A forthcoming project from Lloyds Market Association (LMA) is one great example of utilising the technology within the London Market setting. The LMA’s ‘Gemini’ claims expert management solution recently utilised the power of low-code technology to enable carriers to better understand their true spend on claims experts. In turn, this helped the firm manage relationships, whilst also monitoring performance. The project was delivered in just five months – a significant achievement for a London Market project.
Building better systems
The London Market must act now in order to build better systems for the future. Rather than just replicating existing paper-based or physical processes, they must focus on delivering and refining these in a digital format – considering the efficiencies and benefits they stand to gain as a result.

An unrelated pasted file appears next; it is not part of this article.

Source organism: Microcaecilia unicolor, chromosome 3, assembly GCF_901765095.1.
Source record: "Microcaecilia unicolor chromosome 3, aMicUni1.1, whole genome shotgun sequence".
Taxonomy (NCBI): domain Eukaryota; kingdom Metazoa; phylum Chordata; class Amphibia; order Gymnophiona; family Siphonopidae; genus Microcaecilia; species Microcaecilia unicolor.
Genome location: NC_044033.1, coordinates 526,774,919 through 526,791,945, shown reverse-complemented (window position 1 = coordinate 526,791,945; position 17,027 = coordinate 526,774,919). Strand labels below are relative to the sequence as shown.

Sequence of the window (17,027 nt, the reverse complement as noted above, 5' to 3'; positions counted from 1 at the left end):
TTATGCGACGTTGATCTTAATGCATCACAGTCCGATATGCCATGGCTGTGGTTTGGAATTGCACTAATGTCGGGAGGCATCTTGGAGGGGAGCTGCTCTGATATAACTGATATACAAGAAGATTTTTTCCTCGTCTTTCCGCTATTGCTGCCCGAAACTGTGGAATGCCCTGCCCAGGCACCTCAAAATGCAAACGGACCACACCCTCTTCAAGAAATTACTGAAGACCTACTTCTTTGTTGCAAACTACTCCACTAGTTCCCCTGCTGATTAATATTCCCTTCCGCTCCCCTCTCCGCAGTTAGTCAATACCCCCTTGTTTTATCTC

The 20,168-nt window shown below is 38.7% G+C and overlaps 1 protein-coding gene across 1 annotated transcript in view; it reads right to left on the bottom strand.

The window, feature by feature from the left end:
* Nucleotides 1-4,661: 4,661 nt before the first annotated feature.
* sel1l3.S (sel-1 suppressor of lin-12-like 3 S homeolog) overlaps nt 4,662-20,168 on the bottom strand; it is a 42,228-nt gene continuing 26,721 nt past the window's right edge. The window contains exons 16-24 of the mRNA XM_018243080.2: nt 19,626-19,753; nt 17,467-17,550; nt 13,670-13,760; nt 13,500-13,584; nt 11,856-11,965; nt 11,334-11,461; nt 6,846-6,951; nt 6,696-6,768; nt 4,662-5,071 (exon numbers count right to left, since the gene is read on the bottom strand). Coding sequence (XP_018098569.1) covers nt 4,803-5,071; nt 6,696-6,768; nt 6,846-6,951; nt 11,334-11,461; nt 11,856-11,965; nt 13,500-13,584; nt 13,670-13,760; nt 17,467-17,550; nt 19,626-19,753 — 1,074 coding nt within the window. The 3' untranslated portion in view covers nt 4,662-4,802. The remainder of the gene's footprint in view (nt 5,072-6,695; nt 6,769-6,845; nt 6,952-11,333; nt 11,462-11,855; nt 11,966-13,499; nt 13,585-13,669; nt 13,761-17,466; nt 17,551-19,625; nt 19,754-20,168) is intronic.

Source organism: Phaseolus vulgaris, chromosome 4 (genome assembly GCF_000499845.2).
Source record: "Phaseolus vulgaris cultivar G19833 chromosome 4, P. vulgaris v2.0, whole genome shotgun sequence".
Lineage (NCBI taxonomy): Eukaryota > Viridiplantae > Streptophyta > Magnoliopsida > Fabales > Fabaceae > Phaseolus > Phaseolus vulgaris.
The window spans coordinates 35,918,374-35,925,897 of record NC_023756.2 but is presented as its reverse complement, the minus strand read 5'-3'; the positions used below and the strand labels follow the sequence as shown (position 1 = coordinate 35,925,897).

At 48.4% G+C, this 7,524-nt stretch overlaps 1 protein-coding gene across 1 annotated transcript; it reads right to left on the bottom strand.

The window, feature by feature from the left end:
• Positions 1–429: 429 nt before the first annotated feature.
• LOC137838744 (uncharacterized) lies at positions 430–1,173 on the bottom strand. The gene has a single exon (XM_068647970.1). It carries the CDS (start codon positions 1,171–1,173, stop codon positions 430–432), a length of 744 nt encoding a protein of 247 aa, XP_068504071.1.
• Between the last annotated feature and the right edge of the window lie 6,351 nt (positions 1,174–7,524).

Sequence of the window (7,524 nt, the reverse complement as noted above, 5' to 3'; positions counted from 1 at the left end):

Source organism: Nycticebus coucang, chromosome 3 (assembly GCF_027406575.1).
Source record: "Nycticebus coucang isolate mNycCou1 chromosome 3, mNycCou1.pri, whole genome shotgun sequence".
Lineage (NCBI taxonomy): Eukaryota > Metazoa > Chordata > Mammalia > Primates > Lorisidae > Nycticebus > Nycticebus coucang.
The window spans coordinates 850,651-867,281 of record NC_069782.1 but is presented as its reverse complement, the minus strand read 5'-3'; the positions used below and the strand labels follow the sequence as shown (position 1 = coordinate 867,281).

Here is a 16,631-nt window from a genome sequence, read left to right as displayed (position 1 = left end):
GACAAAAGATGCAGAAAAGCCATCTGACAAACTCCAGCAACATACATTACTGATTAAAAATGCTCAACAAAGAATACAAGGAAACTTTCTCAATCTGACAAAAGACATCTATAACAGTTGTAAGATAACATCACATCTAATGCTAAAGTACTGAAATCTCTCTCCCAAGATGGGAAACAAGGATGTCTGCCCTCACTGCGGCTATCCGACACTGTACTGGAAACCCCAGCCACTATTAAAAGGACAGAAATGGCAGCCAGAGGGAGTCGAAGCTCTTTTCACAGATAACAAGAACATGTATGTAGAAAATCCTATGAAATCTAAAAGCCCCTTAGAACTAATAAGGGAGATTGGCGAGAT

With the previously slow pace of London Market modernisation deemed as detrimental to its survival, a digital-first approach is critical to its future – and businesses must be able to keep pace with changing times. More processes across all sectors are being reimagined as a result of COVID-19, which has driven a new level of remote working. Now is the time for the London Market to reassess its operations and drive greater efficiency both internally and externally – now and in the future.Learn more about low-code
German-born, Simpsons-obsessed and with a not-so-secret penchant for Welsh techno, Richard is Netcall’s long-serving CIO – he’s been with us for an impressive 19 years, meaning he’s somewhere between ‘living legend’ and ‘part of the furniture’ around here.